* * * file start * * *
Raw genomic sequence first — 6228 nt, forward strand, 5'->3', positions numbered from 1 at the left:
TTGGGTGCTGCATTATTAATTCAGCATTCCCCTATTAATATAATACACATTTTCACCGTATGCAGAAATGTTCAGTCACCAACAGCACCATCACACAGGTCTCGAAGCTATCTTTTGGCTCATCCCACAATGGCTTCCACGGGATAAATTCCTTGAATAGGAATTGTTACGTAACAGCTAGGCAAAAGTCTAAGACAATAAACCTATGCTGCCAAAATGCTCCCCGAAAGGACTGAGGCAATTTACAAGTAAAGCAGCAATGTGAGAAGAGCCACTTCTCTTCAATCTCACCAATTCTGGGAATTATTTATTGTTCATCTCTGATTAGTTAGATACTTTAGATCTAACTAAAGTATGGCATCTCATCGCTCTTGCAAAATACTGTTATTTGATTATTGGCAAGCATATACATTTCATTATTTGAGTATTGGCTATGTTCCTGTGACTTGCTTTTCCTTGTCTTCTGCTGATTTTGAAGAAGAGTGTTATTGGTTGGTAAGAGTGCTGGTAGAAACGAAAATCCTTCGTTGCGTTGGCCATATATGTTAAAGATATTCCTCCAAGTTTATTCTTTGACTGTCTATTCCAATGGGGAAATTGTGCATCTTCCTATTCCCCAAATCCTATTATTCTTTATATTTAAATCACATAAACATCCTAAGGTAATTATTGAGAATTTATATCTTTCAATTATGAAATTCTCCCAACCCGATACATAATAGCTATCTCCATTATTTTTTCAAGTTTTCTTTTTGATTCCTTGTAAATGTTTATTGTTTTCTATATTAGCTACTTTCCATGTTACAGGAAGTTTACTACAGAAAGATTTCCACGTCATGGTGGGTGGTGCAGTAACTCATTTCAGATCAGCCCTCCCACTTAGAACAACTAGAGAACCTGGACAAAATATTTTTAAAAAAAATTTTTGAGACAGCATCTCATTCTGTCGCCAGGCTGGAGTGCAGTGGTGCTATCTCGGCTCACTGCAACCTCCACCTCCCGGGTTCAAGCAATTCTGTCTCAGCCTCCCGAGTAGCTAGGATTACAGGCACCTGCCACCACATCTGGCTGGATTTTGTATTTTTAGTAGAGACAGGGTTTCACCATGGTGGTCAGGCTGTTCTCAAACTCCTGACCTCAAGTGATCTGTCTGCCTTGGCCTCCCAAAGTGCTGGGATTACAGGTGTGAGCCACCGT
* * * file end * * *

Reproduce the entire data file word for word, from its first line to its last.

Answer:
Raw genomic sequence first — 6228 nt, forward strand, 5'->3', positions numbered from 1 at the left:
TTGGGTGCTGCATTATTAATTCAGCATTCCCCTATTAATATAATACACATTTTCACCGTATGCAGAAATGTTCAGTCACCAACAGCACCATCACACAGGTCTCGAAGCTATCTTTTGGCTCATCCCACAATGGCTTCCACGGGATAAATTCCTTGAATAGGAATTGTTACGTAACAGCTAGGCAAAAGTCTAAGACAATAAACCTATGCTGCCAAAATGCTCCCCGAAAGGACTGAGGCAATTTACAAGTAAAGCAGCAATGTGAGAAGAGCCACTTCTCTTCAATCTCACCAATTCTGGGAATTATTTATTGTTCATCTCTGATTAGTTAGATACTTTAGATCTAACTAAAGTATGGCATCTCATCGCTCTTGCAAAATACTGTTATTTGATTATTGGCAAGCATATACATTTCATTATTTGAGTATTGGCTATGTTCCTGTGACTTGCTTTTCCTTGTCTTCTGCTGATTTTGAAGAAGAGTGTTATTGGTTGGTAAGAGTGCTGGTAGAAACGAAAATCCTTCGTTGCGTTGGCCATATATGTTAAAGATATTCCTCCAAGTTTATTCTTTGACTGTCTATTCCAATGGGGAAATTGTGCATCTTCCTATTCCCCAAATCCTATTATTCTTTATATTTAAATCACATAAACATCCTAAGGTAATTATTGAGAATTTATATCTTTCAATTATGAAATTCTCCCAACCCGATACATAATAGCTATCTCCATTATTTTTTCAAGTTTTCTTTTTGATTCCTTGTAAATGTTTATTGTTTTCTATATTAGCTACTTTCCATGTTACAGGAAGTTTACTACAGAAAGATTTCCACGTCATGGTGGGTGGTGCAGTAACTCATTTCAGATCAGCCCTCCCACTTAGAACAACTAGAGAACCTGGACAAAATATTTTTAAAAAAAATTTTTGAGACAGCATCTCATTCTGTCGCCAGGCTGGAGTGCAGTGGTGCTATCTCGGCTCACTGCAACCTCCACCTCCCGGGTTCAAGCAATTCTGTCTCAGCCTCCCGAGTAGCTAGGATTACAGGCACCTGCCACCACATCTGGCTGGATTTTGTATTTTTAGTAGAGACAGGGTTTCACCATGGTGGTCAGGCTGTTCTCAAACTCCTGACCTCAAGTGATCTGTCTGCCTTGGCCTCCCAAAGTGCTGGGATTACAGGTGTGAGCCACCGT